A time of gradual development - Pardubice at the beginning of the 21st century


Pardubice began to change for the better after the fall of the communist regime. Despite the transformation of the economy post-1989 bringing the end of a number of enterprises (Tesla, TMS) and many other companies restricting production and their numbers of employees (Synthesia), the level of unemployment in the town did not rise dramatically. This was mainly thanks to the far-sighted policy of the city, whose management came up with the idea of setting up a free trade zone close to the airport at the beginning of the 1990s. And so it was that a free customs zone, the only one in the Czech Republic, a place where production and commercial companies were offered assembly, storage and production facilities, was created over six hectares. We should just add that in the City Invest Czech 2000 yearbook Pardubice was the regional capital in the country considered the most beneficial for investment.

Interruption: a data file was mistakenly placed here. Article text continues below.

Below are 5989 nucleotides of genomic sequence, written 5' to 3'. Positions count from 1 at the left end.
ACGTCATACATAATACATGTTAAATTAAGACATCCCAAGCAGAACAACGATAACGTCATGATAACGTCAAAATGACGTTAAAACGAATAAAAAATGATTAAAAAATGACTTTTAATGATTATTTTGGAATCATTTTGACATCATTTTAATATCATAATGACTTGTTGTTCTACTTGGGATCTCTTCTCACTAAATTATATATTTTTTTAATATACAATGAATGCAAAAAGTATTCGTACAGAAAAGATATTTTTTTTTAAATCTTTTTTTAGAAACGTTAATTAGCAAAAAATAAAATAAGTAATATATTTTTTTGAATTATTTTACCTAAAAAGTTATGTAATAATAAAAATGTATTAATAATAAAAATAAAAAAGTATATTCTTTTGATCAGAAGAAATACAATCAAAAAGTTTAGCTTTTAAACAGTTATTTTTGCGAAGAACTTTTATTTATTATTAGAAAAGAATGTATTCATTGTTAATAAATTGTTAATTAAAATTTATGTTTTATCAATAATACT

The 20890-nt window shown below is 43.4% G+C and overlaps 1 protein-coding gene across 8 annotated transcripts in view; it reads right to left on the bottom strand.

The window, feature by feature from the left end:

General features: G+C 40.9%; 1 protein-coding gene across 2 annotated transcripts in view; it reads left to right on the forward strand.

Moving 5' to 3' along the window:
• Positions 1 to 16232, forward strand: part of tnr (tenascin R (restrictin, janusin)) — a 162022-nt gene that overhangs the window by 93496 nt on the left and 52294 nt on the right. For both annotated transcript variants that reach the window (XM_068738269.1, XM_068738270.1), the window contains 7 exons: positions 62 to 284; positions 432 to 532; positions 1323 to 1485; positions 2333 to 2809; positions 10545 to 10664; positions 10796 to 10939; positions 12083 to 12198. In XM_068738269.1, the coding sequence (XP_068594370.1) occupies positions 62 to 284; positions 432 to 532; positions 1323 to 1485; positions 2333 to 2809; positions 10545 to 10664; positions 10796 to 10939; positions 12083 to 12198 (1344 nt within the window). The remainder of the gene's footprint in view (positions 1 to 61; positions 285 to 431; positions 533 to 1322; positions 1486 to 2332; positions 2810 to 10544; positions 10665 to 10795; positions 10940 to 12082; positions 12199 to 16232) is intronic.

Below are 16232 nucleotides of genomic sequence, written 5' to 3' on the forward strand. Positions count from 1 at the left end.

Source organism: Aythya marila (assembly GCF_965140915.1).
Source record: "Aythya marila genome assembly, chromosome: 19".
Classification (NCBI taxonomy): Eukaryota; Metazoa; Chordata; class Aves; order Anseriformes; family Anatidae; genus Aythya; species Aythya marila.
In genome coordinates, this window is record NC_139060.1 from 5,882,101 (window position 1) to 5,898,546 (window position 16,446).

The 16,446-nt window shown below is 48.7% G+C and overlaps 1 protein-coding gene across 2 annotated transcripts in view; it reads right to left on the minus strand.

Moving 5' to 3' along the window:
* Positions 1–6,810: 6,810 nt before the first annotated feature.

It is clear that the development of Pardubice and the surrounding area is no longer reliant on the railways, as was the case a hundred years ago. The city is also joined to the world by passenger and freight air transport. A motorway close to Pardubice was recently completed and there is still the option of making the River Elbe negotiable all the way to Pardubice, which would mean joining it to the European network of waterways.